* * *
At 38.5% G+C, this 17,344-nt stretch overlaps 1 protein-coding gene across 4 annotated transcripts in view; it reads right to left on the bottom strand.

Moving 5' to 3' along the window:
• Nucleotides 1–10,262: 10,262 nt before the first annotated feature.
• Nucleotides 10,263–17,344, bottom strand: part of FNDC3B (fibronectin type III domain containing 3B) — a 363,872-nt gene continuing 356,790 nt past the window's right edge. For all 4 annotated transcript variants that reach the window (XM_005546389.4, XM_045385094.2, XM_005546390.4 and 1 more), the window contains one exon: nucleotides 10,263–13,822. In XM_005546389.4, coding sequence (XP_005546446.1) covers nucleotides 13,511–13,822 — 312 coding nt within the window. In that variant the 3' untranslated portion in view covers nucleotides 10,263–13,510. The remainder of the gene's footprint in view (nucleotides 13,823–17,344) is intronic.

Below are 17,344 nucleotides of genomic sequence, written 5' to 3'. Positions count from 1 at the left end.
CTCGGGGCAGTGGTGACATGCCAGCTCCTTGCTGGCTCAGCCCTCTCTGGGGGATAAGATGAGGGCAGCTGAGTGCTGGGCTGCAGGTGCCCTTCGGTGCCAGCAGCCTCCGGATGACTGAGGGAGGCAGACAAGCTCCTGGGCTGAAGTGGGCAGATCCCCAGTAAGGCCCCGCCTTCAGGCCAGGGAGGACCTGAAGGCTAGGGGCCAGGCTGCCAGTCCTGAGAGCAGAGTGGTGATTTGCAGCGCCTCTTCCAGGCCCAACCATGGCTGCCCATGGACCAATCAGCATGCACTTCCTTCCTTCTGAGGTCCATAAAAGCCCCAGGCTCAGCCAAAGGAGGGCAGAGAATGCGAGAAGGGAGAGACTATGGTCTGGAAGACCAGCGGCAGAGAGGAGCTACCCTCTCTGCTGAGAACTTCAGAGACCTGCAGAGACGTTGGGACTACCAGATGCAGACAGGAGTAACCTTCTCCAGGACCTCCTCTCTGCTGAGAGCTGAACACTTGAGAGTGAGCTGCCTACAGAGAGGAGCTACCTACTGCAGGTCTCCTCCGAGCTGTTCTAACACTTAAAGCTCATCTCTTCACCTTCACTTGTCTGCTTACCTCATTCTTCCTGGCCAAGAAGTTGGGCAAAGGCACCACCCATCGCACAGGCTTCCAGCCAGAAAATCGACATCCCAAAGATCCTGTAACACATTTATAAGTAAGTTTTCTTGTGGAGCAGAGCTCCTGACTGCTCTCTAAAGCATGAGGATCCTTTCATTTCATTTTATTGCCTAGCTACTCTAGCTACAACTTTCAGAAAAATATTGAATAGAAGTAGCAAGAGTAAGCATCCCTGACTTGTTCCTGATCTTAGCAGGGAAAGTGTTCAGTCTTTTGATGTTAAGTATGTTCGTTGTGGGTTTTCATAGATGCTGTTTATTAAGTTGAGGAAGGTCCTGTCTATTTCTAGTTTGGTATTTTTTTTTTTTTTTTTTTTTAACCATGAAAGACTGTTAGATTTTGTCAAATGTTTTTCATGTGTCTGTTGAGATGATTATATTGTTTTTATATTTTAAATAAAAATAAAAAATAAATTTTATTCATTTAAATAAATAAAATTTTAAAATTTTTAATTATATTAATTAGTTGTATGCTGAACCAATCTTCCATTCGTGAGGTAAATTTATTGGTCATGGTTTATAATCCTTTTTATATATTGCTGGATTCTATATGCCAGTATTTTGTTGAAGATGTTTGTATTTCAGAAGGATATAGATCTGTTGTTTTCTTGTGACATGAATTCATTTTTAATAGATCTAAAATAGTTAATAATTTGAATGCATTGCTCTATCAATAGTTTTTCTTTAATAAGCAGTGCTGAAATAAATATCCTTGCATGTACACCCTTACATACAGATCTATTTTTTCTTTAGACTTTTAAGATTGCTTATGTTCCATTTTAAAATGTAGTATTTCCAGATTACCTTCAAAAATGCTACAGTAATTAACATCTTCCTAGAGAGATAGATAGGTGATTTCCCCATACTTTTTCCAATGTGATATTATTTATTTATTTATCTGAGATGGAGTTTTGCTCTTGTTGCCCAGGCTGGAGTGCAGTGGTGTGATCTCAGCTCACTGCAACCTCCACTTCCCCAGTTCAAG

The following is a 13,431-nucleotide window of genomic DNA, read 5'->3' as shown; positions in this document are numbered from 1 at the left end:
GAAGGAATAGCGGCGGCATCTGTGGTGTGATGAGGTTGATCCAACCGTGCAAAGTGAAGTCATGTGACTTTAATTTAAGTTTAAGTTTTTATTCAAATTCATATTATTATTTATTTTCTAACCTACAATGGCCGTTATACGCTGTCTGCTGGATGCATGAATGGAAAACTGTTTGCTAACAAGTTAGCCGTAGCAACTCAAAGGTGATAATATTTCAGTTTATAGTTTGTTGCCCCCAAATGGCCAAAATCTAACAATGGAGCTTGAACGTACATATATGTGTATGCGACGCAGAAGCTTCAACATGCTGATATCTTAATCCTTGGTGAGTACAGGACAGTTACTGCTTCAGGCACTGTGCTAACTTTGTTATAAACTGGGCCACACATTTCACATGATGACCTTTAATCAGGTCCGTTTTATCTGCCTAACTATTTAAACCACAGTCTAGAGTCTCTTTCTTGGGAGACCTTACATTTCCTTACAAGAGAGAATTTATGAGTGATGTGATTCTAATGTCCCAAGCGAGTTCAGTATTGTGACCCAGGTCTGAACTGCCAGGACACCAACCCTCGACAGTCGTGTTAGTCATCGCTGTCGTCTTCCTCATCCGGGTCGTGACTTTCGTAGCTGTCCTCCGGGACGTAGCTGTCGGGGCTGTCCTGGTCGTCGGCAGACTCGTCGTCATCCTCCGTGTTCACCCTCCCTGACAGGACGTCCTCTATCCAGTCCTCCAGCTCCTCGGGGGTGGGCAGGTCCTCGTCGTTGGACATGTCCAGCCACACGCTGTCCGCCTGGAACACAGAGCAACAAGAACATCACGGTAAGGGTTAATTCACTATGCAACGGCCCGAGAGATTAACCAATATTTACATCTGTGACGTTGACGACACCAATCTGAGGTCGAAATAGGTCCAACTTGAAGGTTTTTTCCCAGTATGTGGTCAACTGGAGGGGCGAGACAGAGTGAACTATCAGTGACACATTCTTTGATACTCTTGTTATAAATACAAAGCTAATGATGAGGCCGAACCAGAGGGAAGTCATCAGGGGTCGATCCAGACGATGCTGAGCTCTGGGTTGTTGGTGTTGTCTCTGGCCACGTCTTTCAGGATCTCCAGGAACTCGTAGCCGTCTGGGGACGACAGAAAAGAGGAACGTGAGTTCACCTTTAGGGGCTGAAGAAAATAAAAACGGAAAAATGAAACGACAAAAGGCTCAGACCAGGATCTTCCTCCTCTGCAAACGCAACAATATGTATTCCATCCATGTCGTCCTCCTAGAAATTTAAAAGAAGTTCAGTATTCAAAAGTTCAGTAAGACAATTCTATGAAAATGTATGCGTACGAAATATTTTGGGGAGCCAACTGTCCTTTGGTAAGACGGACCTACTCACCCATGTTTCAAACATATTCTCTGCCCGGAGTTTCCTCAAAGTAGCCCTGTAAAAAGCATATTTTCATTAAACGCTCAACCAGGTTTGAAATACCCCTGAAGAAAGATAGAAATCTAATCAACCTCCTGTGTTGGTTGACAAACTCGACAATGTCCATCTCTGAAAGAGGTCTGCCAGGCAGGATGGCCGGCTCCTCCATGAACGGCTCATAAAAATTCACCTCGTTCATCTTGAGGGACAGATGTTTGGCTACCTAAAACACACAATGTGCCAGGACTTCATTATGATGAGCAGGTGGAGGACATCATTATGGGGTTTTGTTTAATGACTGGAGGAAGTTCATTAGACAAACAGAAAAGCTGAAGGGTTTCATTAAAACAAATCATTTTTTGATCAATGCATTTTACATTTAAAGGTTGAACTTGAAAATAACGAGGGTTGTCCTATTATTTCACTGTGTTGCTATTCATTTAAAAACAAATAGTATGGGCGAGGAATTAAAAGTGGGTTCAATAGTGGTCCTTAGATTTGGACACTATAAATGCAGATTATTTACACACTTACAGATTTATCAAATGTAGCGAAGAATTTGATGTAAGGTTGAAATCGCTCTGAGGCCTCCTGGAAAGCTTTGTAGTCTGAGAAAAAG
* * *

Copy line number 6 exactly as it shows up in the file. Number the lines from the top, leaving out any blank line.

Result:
CTCGGGGCAGTGGTGACATGCCAGCTCCTTGCTGGCTCAGCCCTCTCTGGGGGATAAGATGAGGGCAGCTGAGTGCTGGGCTGCAGGTGCCCTTCGGTGCCAGCAGCCTCCGGATGACTGAGGGAGGCAGACAAGCTCCTGGGCTGAAGTGGGCAGATCCCCAGTAAGGCCCCGCCTTCAGGCCAGGGAGGACCTGAAGGCTAGGGGCCAGGCTGCCAGTCCTGAGAGCAGAGTGGTGATTTGCAGCGCCTCTTCCAGGCCCAACCATGGCTGCCCATGGACCAATCAGCATGCACTTCCTTCCTTCTGAGGTCCATAAAAGCCCCAGGCTCAGCCAAAGGAGGGCAGAGAATGCGAGAAGGGAGAGACTATGGTCTGGAAGACCAGCGGCAGAGAGGAGCTACCCTCTCTGCTGAGAACTTCAGAGACCTGCAGAGACGTTGGGACTACCAGATGCAGACAGGAGTAACCTTCTCCAGGACCTCCTCTCTGCTGAGAGCTGAACACTTGAGAGTGAGCTGCCTACAGAGAGGAGCTACCTACTGCAGGTCTCCTCCGAGCTGTTCTAACACTTAAAGCTCATCTCTTCACCTTCACTTGTCTGCTTACCTCATTCTTCCTGGCCAAGAAGTTGGGCAAAGGCACCACCCATCGCACAGGCTTCCAGCCAGAAAATCGACATCCCAAAGATCCTGTAACACATTTATAAGTAAGTTTTCTTGTGGAGCAGAGCTCCTGACTGCTCTCTAAAGCATGAGGATCCTTTCATTTCATTTTATTGCCTAGCTACTCTAGCTACAACTTTCAGAAAAATATTGAATAGAAGTAGCAAGAGTAAGCATCCCTGACTTGTTCCTGATCTTAGCAGGGAAAGTGTTCAGTCTTTTGATGTTAAGTATGTTCGTTGTGGGTTTTCATAGATGCTGTTTATTAAGTTGAGGAAGGTCCTGTCTATTTCTAGTTTGGTATTTTTTTTTTTTTTTTTTTTTAACCATGAAAGACTGTTAGATTTTGTCAAATGTTTTTCATGTGTCTGTTGAGATGATTATATTGTTTTTATATTTTAAATAAAAATAAAAAATAAATTTTATTCATTTAAATAAATAAAATTTTAAAATTTTTAATTATATTAATTAGTTGTATGCTGAACCAATCTTCCATTCGTGAGGTAAATTTATTGGTCATGGTTTATAATCCTTTTTATATATTGCTGGATTCTATATGCCAGTATTTTGTTGAAGATGTTTGTATTTCAGAAGGATATAGATCTGTTGTTTTCTTGTGACATGAATTCATTTTTAATAGATCTAAAATAGTTAATAATTTGAATGCATTGCTCTATCAATAGTTTTTCTTTAATAAGCAGTGCTGAAATAAATATCCTTGCATGTACACCCTTACATACAGATCTATTTTTTCTTTAGACTTTTAAGATTGCTTATGTTCCATTTTAAAATGTAGTATTTCCAGATTACCTTCAAAAATGCTACAGTAATTAACATCTTCCTAGAGAGATAGATAGGTGATTTCCCCATACTTTTTCCAATGTGATATTATTTATTTATTTATCTGAGATGGAGTTTTGCTCTTGTTGCCCAGGCTGGAGTGCAGTGGTGTGATCTCAGCTCACTGCAACCTCCACTTCCCCAGTTCAAG